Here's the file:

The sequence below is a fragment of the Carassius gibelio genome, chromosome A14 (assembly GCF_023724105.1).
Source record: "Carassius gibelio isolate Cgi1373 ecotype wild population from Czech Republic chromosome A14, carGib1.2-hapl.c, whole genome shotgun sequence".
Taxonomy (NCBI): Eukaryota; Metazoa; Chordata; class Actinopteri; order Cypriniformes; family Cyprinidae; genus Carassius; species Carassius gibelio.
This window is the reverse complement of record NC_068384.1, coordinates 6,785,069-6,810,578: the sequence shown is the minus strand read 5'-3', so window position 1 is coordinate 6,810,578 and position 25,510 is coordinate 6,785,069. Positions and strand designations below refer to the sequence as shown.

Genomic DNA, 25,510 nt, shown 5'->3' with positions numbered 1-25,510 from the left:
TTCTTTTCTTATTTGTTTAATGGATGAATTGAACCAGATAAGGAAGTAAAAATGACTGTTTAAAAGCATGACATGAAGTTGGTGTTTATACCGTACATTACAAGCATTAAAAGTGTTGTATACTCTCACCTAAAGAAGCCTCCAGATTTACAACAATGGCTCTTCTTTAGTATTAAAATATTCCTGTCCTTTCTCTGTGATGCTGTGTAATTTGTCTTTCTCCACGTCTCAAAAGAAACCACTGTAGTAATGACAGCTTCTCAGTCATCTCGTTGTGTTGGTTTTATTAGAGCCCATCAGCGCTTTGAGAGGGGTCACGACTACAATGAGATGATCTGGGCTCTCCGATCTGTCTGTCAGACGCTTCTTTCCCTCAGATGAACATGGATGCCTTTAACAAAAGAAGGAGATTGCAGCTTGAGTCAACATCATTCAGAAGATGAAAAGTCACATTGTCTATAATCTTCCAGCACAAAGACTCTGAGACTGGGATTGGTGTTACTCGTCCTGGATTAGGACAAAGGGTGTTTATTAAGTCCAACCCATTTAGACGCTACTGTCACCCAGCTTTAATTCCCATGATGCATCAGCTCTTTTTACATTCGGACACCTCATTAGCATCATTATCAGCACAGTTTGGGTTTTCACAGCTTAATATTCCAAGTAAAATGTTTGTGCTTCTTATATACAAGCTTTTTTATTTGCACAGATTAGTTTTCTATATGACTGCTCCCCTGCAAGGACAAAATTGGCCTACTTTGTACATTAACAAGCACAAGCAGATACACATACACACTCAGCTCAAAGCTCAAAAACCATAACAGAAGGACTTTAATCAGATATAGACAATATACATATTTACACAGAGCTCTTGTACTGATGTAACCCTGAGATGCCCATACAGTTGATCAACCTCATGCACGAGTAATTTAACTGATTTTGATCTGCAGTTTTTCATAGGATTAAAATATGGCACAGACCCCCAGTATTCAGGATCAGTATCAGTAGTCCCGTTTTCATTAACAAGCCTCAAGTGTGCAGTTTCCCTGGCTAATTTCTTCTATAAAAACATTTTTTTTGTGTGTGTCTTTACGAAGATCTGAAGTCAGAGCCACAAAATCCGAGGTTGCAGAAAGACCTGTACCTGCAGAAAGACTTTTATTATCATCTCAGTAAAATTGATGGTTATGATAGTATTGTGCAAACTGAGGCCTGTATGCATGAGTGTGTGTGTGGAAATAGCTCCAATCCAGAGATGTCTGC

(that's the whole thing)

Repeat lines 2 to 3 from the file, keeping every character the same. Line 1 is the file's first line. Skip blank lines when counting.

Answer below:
Source record: "Carassius gibelio isolate Cgi1373 ecotype wild population from Czech Republic chromosome A14, carGib1.2-hapl.c, whole genome shotgun sequence".
Taxonomy (NCBI): Eukaryota; Metazoa; Chordata; class Actinopteri; order Cypriniformes; family Cyprinidae; genus Carassius; species Carassius gibelio.